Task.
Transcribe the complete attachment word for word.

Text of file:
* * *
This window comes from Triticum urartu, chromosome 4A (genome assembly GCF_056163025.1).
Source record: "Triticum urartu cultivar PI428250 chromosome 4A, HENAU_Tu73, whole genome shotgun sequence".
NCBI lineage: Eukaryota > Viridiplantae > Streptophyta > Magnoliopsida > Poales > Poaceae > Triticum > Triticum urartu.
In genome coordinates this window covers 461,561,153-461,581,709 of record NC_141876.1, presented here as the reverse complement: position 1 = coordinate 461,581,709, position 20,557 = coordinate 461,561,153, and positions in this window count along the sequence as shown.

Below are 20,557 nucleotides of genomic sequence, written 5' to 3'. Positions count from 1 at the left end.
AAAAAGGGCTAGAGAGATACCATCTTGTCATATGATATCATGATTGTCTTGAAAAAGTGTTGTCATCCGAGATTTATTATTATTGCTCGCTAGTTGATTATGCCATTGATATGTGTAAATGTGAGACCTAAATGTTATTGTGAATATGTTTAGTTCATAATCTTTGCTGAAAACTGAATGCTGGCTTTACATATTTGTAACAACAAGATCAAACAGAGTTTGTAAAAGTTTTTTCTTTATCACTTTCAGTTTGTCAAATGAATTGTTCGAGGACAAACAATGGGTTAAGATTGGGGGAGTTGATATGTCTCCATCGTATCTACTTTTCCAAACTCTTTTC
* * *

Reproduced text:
This window comes from Triticum urartu, chromosome 4A (genome assembly GCF_056163025.1).
Source record: "Triticum urartu cultivar PI428250 chromosome 4A, HENAU_Tu73, whole genome shotgun sequence".
NCBI lineage: Eukaryota > Viridiplantae > Streptophyta > Magnoliopsida > Poales > Poaceae > Triticum > Triticum urartu.
In genome coordinates this window covers 461,561,153-461,581,709 of record NC_141876.1, presented here as the reverse complement: position 1 = coordinate 461,581,709, position 20,557 = coordinate 461,561,153, and positions in this window count along the sequence as shown.

Below are 20,557 nucleotides of genomic sequence, written 5' to 3'. Positions count from 1 at the left end.
AAAAAGGGCTAGAGAGATACCATCTTGTCATATGATATCATGATTGTCTTGAAAAAGTGTTGTCATCCGAGATTTATTATTATTGCTCGCTAGTTGATTATGCCATTGATATGTGTAAATGTGAGACCTAAATGTTATTGTGAATATGTTTAGTTCATAATCTTTGCTGAAAACTGAATGCTGGCTTTACATATTTGTAACAACAAGATCAAACAGAGTTTGTAAAAGTTTTTTCTTTATCACTTTCAGTTTGTCAAATGAATTGTTCGAGGACAAACAATGGGTTAAGATTGGGGGAGTTGATATGTCTCCATCGTATCTACTTTTCCAAACTCTTTTC